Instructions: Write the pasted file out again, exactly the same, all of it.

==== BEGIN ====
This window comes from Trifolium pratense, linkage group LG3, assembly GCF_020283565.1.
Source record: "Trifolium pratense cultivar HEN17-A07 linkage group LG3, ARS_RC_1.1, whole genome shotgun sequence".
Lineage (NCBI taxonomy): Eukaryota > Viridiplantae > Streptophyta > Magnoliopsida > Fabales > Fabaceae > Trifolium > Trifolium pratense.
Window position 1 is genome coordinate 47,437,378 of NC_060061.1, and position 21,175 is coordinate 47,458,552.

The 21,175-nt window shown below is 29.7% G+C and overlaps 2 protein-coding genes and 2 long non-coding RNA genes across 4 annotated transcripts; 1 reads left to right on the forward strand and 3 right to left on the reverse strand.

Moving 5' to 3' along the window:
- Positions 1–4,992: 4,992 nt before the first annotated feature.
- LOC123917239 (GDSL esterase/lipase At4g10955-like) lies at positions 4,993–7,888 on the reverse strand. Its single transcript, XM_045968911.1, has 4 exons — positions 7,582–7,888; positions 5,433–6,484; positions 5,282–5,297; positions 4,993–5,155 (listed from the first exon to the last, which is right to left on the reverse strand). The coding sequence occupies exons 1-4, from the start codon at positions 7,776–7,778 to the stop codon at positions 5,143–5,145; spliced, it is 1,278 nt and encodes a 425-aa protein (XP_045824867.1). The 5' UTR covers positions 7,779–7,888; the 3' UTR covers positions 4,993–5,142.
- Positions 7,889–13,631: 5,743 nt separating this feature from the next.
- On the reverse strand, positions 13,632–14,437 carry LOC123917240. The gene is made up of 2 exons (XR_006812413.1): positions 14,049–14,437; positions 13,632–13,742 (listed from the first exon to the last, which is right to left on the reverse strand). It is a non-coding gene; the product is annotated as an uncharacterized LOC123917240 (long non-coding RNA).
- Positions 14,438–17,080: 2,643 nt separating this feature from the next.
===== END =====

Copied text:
This window comes from Trifolium pratense, linkage group LG3, assembly GCF_020283565.1.
Source record: "Trifolium pratense cultivar HEN17-A07 linkage group LG3, ARS_RC_1.1, whole genome shotgun sequence".
Lineage (NCBI taxonomy): Eukaryota > Viridiplantae > Streptophyta > Magnoliopsida > Fabales > Fabaceae > Trifolium > Trifolium pratense.
Window position 1 is genome coordinate 47,437,378 of NC_060061.1, and position 21,175 is coordinate 47,458,552.

The 21,175-nt window shown below is 29.7% G+C and overlaps 2 protein-coding genes and 2 long non-coding RNA genes across 4 annotated transcripts; 1 reads left to right on the forward strand and 3 right to left on the reverse strand.

Moving 5' to 3' along the window:
- Positions 1–4,992: 4,992 nt before the first annotated feature.
- LOC123917239 (GDSL esterase/lipase At4g10955-like) lies at positions 4,993–7,888 on the reverse strand. Its single transcript, XM_045968911.1, has 4 exons — positions 7,582–7,888; positions 5,433–6,484; positions 5,282–5,297; positions 4,993–5,155 (listed from the first exon to the last, which is right to left on the reverse strand). The coding sequence occupies exons 1-4, from the start codon at positions 7,776–7,778 to the stop codon at positions 5,143–5,145; spliced, it is 1,278 nt and encodes a 425-aa protein (XP_045824867.1). The 5' UTR covers positions 7,779–7,888; the 3' UTR covers positions 4,993–5,142.
- Positions 7,889–13,631: 5,743 nt separating this feature from the next.
- On the reverse strand, positions 13,632–14,437 carry LOC123917240. The gene is made up of 2 exons (XR_006812413.1): positions 14,049–14,437; positions 13,632–13,742 (listed from the first exon to the last, which is right to left on the reverse strand). It is a non-coding gene; the product is annotated as an uncharacterized LOC123917240 (long non-coding RNA).
- Positions 14,438–17,080: 2,643 nt separating this feature from the next.